"To one as young as you, I'm sure it seems incredible, but to Nicolas and Perenelle, it really is like going to bed after a very, very long day."
-Albus Dumbledore, comforting Harry about the Flamels' approaching deaths (PS17)
The Flamels live for over six hundred years thanks to Nicolas having created the Philosopher’s Stone. After Lord Voldemort tries to get the Philosopher’s Stone, it is decided that the Stone should be destroyed. The Flamels use the last of the Elixir of Life to stay alive long enough to see that their affairs are in order, then pass away, fully accepting the end of their lives. (PS17).
Coming to terms with and learning to accept death is a major theme in the series, and the Flamels are an interesting case. -BB
The Flamels calm, even willing, acceptance of death is very similar to Ignotus Peverell "greet[ing] Death as an old friend" (TBB). -BB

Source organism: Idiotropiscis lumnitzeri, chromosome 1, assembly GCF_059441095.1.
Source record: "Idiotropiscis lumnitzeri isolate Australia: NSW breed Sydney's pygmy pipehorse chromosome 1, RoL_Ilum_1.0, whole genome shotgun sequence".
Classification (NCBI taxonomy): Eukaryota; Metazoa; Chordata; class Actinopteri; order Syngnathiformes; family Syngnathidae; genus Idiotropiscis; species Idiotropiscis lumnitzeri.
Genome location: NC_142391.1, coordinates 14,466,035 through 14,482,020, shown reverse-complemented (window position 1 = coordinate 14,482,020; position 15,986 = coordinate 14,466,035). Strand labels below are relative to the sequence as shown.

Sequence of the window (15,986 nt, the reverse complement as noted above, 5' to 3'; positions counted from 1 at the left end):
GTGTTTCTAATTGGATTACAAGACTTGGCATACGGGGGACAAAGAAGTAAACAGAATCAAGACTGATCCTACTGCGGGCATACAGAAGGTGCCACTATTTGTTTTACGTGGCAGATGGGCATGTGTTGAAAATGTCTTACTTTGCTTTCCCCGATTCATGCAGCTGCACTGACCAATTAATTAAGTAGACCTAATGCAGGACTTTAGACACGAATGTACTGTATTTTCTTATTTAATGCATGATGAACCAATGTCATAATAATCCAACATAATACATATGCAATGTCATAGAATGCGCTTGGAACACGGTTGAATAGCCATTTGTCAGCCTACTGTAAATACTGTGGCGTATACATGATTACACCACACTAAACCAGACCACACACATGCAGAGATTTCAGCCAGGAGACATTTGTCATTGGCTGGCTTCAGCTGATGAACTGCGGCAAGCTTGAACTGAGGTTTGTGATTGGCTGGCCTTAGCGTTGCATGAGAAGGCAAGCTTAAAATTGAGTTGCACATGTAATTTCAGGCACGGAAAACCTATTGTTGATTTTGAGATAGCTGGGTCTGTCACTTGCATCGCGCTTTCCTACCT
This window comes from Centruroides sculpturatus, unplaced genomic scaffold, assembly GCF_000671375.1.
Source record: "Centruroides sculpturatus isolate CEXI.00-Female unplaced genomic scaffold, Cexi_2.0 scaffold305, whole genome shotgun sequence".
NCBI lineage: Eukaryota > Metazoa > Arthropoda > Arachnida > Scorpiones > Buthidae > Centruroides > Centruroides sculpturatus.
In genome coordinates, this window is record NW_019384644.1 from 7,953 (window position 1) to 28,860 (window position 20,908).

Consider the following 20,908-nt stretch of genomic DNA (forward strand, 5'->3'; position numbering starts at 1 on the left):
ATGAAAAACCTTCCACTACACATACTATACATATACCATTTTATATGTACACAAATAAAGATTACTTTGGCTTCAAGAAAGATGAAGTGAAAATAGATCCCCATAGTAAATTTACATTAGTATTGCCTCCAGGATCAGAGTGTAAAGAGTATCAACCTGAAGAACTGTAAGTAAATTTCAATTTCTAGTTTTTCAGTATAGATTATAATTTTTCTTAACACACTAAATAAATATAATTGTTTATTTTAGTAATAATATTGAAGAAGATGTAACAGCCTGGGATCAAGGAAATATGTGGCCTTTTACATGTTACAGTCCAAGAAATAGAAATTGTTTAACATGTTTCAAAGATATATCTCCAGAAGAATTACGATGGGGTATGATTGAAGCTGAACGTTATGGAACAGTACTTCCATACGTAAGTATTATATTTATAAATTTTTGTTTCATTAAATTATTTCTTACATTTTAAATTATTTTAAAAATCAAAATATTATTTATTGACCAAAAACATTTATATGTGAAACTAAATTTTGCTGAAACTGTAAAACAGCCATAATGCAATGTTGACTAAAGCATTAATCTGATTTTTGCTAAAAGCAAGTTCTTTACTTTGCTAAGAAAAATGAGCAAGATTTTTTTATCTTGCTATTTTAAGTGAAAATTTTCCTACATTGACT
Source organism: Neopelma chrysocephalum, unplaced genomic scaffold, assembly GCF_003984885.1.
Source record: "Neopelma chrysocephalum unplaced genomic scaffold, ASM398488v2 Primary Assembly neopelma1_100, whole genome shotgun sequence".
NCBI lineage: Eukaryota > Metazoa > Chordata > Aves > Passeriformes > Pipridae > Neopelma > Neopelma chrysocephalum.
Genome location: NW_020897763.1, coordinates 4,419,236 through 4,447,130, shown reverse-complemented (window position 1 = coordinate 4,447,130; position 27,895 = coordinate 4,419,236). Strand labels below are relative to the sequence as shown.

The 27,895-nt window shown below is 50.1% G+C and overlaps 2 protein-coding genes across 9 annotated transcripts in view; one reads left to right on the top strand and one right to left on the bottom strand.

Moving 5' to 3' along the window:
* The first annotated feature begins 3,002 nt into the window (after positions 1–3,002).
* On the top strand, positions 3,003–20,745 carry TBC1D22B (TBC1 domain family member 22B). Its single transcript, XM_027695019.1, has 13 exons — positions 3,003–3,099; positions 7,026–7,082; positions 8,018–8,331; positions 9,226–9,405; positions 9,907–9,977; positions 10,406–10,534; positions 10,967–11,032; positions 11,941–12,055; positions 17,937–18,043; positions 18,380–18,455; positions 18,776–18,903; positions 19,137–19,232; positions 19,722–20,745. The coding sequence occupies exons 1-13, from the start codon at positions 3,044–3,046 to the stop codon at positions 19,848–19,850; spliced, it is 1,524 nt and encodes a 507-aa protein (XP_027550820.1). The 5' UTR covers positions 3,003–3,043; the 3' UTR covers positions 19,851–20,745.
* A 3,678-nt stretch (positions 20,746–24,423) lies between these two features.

The three Peverell brothers, of course, were also possessors of objects that tried to cheat death (TBB). -BB
Dumbledore tells Harry, "You know, the Stone was really not such a wonderful thing. As much money and life as you could want! The two things most human beings would choose above all - the trouble is, humans do have a knack of choosing precisely those things that are worst for them." (PS17). Is Dumbledore just speaking about people in general here? Nicolas Flamel was a friend of Dumbledore's, and the two worked on projects together. Were Nicolas and Perenelle so unhappy? And what made them decide they could gladly and peacefully die now when they had kept themselves alive for hundreds of years? -BB
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